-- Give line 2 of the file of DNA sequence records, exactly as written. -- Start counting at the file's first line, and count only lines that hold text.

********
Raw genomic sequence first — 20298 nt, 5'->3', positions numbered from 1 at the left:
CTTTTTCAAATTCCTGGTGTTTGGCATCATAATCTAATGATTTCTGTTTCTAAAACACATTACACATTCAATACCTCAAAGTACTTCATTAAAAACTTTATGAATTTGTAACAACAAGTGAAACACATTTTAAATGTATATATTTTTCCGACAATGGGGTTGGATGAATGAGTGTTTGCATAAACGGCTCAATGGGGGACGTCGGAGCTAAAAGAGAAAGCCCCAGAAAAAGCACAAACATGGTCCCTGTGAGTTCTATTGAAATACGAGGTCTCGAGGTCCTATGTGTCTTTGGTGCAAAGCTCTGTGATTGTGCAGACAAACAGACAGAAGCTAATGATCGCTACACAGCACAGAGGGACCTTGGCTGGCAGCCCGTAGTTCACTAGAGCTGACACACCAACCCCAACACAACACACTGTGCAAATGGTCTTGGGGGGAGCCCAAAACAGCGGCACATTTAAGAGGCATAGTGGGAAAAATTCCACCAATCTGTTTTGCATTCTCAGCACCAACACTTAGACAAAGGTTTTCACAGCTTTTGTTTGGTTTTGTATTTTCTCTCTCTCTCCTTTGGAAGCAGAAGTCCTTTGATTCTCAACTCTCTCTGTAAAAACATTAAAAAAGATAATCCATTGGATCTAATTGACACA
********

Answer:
CTTTTTCAAATTCCTGGTGTTTGGCATCATAATCTAATGATTTCTGTTTCTAAAACACATTACACATTCAATACCTCAAAGTACTTCATTAAAAACTTTATGAATTTGTAACAACAAGTGAAACACATTTTAAATGTATATATTTTTCCGACAATGGGGTTGGATGAATGAGTGTTTGCATAAACGGCTCAATGGGGGACGTCGGAGCTAAAAGAGAAAGCCCCAGAAAAAGCACAAACATGGTCCCTGTGAGTTCTATTGAAATACGAGGTCTCGAGGTCCTATGTGTCTTTGGTGCAAAGCTCTGTGATTGTGCAGACAAACAGACAGAAGCTAATGATCGCTACACAGCACAGAGGGACCTTGGCTGGCAGCCCGTAGTTCACTAGAGCTGACACACCAACCCCAACACAACACACTGTGCAAATGGTCTTGGGGGGAGCCCAAAACAGCGGCACATTTAAGAGGCATAGTGGGAAAAATTCCACCAATCTGTTTTGCATTCTCAGCACCAACACTTAGACAAAGGTTTTCACAGCTTTTGTTTGGTTTTGTATTTTCTCTCTCTCTCCTTTGGAAGCAGAAGTCCTTTGATTCTCAACTCTCTCTGTAAAAACATTAAAAAAGATAATCCATTGGATCTAATTGACACA